Playing it safe

Advances in technology have brought “the cloud” within reach of anyone who uses a computer, which is just about all of us.

The cloud refers to any kind of hosted service provided to a computer user over the Internet. For example, the cloud allows you to back up and store data on the Internet. You can retrieve your data anytime and from anywhere, as long as you are using a device with Internet access.

According to Penn State Harrisburg associate professor of computer science Linda Null, cloud computing is the “future of Internet technology.”

In addition to ease of access, the cloud can reduce – even eliminate – the cost of backing up and storing your data. Instead of spending money on an external hard drive, you can store data up to a certain amount for free through cloud providers like Dropbox.

But as Null points out, these advantages come with a price of a different kind – your data is less secure.

3 Mile Island, Herold Denton, and Dick Thornburgh
Spring/Summer 2014

A quick Internet search can uncover news of numerous cases of data breaches, lost data, and data becoming unavailable to cloud users. In January, a software update led to the disappearance of messages and contacts by Gmail users. Fortunately, Gmail had backed up the information so the loss amounted to a temporary inconvenience, Null said.

Sometimes the consequences are more serious. A few years ago users of a cloud service by T-Mobile lost all of their data because it hadn’t been backed up properly, Null said.

The incidents are happening more often, Null said, because of the sheer volume of information being uploaded to the cloud.

“There is much more data out there for people to get to. They may be doing it on purpose, it may happen accidentally. But the more data out there, the more chance that data can be breached.”

So how do you protect yourself? 

Find out where your data is stored. Your provider may be U.S.-based, but the company could be storing data in multiple sites around the world where U.S. laws and regulations don’t apply.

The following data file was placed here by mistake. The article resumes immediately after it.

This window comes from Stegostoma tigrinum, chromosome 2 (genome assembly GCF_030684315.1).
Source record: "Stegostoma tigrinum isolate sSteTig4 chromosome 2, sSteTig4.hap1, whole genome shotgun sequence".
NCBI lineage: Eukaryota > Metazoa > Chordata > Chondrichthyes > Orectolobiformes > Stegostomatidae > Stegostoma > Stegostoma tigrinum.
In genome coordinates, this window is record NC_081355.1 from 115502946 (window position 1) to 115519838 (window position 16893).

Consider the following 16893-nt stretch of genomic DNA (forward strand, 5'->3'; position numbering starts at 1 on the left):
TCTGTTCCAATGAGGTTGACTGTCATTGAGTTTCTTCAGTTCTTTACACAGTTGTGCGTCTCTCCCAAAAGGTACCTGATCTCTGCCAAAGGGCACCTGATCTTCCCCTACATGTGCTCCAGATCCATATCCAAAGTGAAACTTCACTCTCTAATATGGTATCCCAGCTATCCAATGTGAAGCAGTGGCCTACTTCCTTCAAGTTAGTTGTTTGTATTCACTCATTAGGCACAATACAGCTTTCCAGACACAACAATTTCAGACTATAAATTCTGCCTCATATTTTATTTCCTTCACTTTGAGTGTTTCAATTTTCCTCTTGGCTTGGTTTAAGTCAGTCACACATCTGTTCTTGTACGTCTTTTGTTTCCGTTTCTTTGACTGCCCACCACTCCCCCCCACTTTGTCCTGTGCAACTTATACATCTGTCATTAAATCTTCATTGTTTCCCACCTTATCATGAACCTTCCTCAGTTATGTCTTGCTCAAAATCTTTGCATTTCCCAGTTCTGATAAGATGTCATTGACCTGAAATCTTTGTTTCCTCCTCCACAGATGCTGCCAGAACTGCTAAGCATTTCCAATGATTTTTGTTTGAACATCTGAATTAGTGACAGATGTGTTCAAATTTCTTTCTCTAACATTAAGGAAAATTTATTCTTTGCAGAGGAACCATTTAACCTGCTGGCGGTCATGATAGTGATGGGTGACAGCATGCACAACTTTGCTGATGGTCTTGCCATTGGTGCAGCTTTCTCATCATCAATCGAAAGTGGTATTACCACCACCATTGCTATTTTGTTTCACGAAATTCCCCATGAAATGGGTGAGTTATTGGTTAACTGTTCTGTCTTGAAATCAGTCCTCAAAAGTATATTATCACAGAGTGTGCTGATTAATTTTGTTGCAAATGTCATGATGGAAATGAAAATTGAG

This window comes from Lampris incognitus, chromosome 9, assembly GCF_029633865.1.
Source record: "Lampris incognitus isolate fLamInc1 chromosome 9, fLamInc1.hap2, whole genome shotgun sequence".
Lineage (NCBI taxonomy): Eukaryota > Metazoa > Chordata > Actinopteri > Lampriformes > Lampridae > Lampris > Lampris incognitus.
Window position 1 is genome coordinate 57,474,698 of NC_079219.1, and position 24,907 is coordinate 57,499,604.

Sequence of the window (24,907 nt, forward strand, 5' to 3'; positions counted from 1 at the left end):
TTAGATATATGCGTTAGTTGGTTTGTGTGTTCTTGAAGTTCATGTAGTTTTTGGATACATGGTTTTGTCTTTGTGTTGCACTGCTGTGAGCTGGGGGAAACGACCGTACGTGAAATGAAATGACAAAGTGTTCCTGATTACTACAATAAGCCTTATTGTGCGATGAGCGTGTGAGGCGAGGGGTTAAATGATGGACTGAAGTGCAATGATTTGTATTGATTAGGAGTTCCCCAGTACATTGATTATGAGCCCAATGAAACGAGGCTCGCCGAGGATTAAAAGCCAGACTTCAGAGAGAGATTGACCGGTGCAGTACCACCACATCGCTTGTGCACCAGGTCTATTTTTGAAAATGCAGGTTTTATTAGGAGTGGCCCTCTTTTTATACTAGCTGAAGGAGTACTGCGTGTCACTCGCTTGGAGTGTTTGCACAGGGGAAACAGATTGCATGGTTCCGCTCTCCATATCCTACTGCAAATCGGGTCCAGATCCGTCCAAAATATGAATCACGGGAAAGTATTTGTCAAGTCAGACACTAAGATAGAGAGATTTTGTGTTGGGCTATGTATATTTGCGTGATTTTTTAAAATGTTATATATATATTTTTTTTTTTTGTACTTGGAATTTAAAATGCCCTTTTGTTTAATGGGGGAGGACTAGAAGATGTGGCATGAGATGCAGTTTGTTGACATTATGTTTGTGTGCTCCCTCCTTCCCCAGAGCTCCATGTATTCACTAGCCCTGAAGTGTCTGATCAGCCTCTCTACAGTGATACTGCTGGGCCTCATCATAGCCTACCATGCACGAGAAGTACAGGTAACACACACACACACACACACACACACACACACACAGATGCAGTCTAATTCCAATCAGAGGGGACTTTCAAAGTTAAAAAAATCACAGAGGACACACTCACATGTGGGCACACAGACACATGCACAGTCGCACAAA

“If someone breaches my data in India and their laws are different, how do I take care of that,” Null said. Better to know the answers before your data is jeopardized.

Read the fine print in those service level agreements that providers ask you to check – those agreements that most of us don’t read.

“They say ‘we will do the best that we can and that is pretty much all we can do. We aren’t really going to guarantee anything,’” Null said. “You are outsourcing your data and apps but not outsourcing the liability. It’s really important that you look at those agreements. You really aren’t protected very much if something does happen.”

When it comes to uploading data, don’t just file it and forget it.

“How many of us go back through Dropbox and check to see if the files we put out there two years ago are still there and are not corrupted?

I don’t. I figure it is not my job, but it is sort of our job because it’s not the provider’s job,” Null said.

Check to see what your cloud provider offers when it comes to encrypting data. “They are working more and more to protect privacy,” Null said. “So if the data is breached it will be encrypted and there won’t be a problem.”

Greg Madden, Penn State Harrisburg’s associate director of information technology services, adds other advice – don’t rely on just one cloud provider. “Use two different services so if one goes down you still have the other one,” he said. “Use one to back up the other.”